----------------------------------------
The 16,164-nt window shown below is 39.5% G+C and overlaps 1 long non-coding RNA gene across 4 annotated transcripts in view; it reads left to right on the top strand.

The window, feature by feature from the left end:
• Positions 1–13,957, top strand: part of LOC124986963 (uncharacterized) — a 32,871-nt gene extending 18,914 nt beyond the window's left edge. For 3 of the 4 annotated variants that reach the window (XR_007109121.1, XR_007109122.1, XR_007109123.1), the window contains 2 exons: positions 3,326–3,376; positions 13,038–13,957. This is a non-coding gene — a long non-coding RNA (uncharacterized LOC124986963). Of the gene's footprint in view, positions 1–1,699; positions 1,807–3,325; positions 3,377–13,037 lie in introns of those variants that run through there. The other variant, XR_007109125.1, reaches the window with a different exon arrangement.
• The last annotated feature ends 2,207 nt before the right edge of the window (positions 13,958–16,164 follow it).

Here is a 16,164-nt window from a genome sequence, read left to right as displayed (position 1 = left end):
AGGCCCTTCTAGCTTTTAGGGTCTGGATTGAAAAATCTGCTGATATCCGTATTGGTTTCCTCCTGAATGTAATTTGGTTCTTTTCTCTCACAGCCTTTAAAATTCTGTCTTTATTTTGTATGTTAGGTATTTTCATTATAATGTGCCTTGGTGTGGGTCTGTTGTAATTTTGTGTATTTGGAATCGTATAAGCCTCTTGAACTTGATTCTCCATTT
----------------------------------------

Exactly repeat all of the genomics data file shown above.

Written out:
The 16,164-nt window shown below is 39.5% G+C and overlaps 1 long non-coding RNA gene across 4 annotated transcripts in view; it reads left to right on the top strand.

The window, feature by feature from the left end:
• Positions 1–13,957, top strand: part of LOC124986963 (uncharacterized) — a 32,871-nt gene extending 18,914 nt beyond the window's left edge. For 3 of the 4 annotated variants that reach the window (XR_007109121.1, XR_007109122.1, XR_007109123.1), the window contains 2 exons: positions 3,326–3,376; positions 13,038–13,957. This is a non-coding gene — a long non-coding RNA (uncharacterized LOC124986963). Of the gene's footprint in view, positions 1–1,699; positions 1,807–3,325; positions 3,377–13,037 lie in introns of those variants that run through there. The other variant, XR_007109125.1, reaches the window with a different exon arrangement.
• The last annotated feature ends 2,207 nt before the right edge of the window (positions 13,958–16,164 follow it).

Here is a 16,164-nt window from a genome sequence, read left to right as displayed (position 1 = left end):
AGGCCCTTCTAGCTTTTAGGGTCTGGATTGAAAAATCTGCTGATATCCGTATTGGTTTCCTCCTGAATGTAATTTGGTTCTTTTCTCTCACAGCCTTTAAAATTCTGTCTTTATTTTGTATGTTAGGTATTTTCATTATAATGTGCCTTGGTGTGGGTCTGTTGTAATTTTGTGTATTTGGAATCGTATAAGCCTCTTGAACTTGATTCTCCATTT